Synopsis by Mark Deming
First, a little background: in 1955, the Director's Guild of America created the pseudonym Alan Smithee, which film directors are allowed to use if they feel their work has been tampered with to such a degree that they no longer want the credit. (For example, if you look at the credits of the expanded and heavily narrated TV version of Dune, you'll notice the director is not listed as David Lynch, but as Alan Smithee.) An Alan Smithee Film: Burn Hollywood Burn is a comedy about a film editor (played by Eric Idle) who finally gets his big break -- he's given the opportunity to direct a big-budget action film starring Sylvester Stallone, Whoopi Goldberg, and Jackie Chan. But filming does not go well (the budget eventually balloons to 200 million dollars) and the producer, James Edmunds (Ryan O'Neal), tampers with the final cut of the film. As a result, the hapless neophyte director doesn't want his name to appear on the credits. But his real name is Alan Smithee, so what's he supposed to do? In a stunning example of art imitating life, director Arthur Hiller was supposedly unhappy with the interference of screenwriter and producer Joe Eszterhas on this project and chose to remove his name from the credits -- so An Alan Smithee Film carries the directorial credit of none other than Alan Smithee. Rappers Coolio and Chuck D appear as the filmmaking Brothers Brothers; Chuck D also contributed to the film's score.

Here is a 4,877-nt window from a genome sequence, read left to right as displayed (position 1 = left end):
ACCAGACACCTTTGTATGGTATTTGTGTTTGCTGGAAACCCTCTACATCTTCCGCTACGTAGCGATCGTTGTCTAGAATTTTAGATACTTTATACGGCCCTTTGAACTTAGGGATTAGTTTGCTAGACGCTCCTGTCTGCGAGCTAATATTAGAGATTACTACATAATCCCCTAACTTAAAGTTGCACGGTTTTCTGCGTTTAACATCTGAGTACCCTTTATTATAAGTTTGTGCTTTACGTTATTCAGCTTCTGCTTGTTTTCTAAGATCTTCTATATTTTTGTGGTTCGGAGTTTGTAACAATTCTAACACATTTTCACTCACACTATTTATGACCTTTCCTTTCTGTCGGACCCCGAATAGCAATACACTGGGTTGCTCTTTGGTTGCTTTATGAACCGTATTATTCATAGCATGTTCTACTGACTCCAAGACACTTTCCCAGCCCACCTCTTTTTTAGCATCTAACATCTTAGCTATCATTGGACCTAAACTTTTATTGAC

anti-military, chase, director, investigation, robbery